A reader asks if one should use a gerund or infinitive following a verb:
In the following sentence, which is correct, reading or to read and why? A good study habit is to read/reading English books.
What about the following, to travel or traveling, and why: My goal is to travel/traveling around the world.
In the first sentence, “a good study habit” requires a noun for completion; therefore, the gerund is correct: reading.
In the second sentence “my goal” could be either a noun or a verb; therefore either one would be correct.
Gerund: a verb in the -ing form used as a noun
First, let’s recall the meaning of these grammatical terms. A verb is an action word. A noun is a thing. But sometimes the thing can be the name of an activity. For example, fishing, running, writing, seeing and reading are all the names of activities. These are gerunds.
Infinitive: the “to” form of a verb
In English, the “normal” form of a verb is written with “to” before it: to fish, to run, to write, to see, or to read.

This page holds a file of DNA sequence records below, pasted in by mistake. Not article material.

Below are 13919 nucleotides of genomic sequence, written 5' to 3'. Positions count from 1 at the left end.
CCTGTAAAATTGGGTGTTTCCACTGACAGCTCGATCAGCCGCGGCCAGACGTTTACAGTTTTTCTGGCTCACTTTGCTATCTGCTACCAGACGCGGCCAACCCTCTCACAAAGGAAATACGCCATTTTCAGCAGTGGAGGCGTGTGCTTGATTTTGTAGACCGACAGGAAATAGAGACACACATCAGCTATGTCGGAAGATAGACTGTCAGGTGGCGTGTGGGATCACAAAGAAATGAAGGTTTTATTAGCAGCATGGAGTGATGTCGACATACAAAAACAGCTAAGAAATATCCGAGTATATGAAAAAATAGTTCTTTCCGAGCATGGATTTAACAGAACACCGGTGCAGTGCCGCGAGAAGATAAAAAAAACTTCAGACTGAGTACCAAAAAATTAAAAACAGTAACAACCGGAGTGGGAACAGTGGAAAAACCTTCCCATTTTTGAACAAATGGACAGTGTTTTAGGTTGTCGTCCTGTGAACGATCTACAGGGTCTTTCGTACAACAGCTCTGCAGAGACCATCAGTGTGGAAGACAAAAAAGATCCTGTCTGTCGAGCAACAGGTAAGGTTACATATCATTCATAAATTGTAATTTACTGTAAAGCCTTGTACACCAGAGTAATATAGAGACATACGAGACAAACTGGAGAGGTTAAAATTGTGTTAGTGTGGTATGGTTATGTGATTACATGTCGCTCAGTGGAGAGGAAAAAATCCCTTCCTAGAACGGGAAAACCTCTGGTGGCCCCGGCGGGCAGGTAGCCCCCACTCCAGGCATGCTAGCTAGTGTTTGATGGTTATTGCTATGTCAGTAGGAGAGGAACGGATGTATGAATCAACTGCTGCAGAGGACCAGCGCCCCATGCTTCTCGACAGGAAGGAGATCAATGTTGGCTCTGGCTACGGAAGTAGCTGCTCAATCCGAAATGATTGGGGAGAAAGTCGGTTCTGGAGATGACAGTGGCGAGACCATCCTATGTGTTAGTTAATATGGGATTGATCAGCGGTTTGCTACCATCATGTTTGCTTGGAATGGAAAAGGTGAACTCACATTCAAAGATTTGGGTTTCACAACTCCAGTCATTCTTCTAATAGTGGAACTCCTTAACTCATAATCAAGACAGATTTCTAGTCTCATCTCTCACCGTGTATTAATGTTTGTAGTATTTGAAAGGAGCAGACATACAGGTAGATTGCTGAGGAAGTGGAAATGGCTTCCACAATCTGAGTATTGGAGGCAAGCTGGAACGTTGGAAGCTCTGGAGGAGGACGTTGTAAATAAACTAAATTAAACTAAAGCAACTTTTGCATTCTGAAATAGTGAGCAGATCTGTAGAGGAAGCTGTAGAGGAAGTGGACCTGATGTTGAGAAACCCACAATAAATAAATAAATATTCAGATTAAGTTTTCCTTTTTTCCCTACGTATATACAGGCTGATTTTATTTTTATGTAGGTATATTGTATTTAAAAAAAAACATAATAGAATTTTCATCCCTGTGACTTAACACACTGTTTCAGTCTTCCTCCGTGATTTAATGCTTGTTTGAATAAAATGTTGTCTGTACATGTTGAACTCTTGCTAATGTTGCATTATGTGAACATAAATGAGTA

Gerund or Infinitive Following a Verb
Whether a verb is followed by a gerund or infinitive can vary depending on the verb or the meaning.
- I forgot returning the book (I returned the book, but forgot that I returned it)
- I forgot to return the book (I didn’t return the book, because I forgot to return it.)
Some verbs can only take a gerund; others can only take an infinitive.
- I came to see the error of my ways (infinitive: correct).
- I came seeing the error of my ways (gerund: not correct).
- I came to seeing stars (gerund is correct following the phrasal verb “came to” meaning regaining consciousness).
- I prefer to play the piano on Tuesdays. / I prefer playing the piano on Tuesdays. (both correct)
- I see playing the flute as a good career option. (gerund: correct)
- I see to play the flute… (infinitive: not correct).